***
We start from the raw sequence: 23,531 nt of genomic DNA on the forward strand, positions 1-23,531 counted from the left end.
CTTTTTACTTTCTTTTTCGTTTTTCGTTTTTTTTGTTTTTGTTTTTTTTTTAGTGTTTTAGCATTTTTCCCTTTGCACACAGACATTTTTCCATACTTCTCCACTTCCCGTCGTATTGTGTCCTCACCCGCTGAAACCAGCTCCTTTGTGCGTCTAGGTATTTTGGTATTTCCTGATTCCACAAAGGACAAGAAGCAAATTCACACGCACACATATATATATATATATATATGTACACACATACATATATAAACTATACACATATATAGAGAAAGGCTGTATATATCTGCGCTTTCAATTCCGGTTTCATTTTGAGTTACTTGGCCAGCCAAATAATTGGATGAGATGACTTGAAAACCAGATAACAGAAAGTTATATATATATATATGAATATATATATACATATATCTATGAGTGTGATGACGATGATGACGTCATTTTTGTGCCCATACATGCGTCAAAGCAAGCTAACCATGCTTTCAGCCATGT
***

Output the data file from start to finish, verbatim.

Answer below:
We start from the raw sequence: 23,531 nt of genomic DNA on the forward strand, positions 1-23,531 counted from the left end.
CTTTTTACTTTCTTTTTCGTTTTTCGTTTTTTTTGTTTTTGTTTTTTTTTTAGTGTTTTAGCATTTTTCCCTTTGCACACAGACATTTTTCCATACTTCTCCACTTCCCGTCGTATTGTGTCCTCACCCGCTGAAACCAGCTCCTTTGTGCGTCTAGGTATTTTGGTATTTCCTGATTCCACAAAGGACAAGAAGCAAATTCACACGCACACATATATATATATATATATATGTACACACATACATATATAAACTATACACATATATAGAGAAAGGCTGTATATATCTGCGCTTTCAATTCCGGTTTCATTTTGAGTTACTTGGCCAGCCAAATAATTGGATGAGATGACTTGAAAACCAGATAACAGAAAGTTATATATATATATATGAATATATATATACATATATCTATGAGTGTGATGACGATGATGACGTCATTTTTGTGCCCATACATGCGTCAAAGCAAGCTAACCATGCTTTCAGCCATGT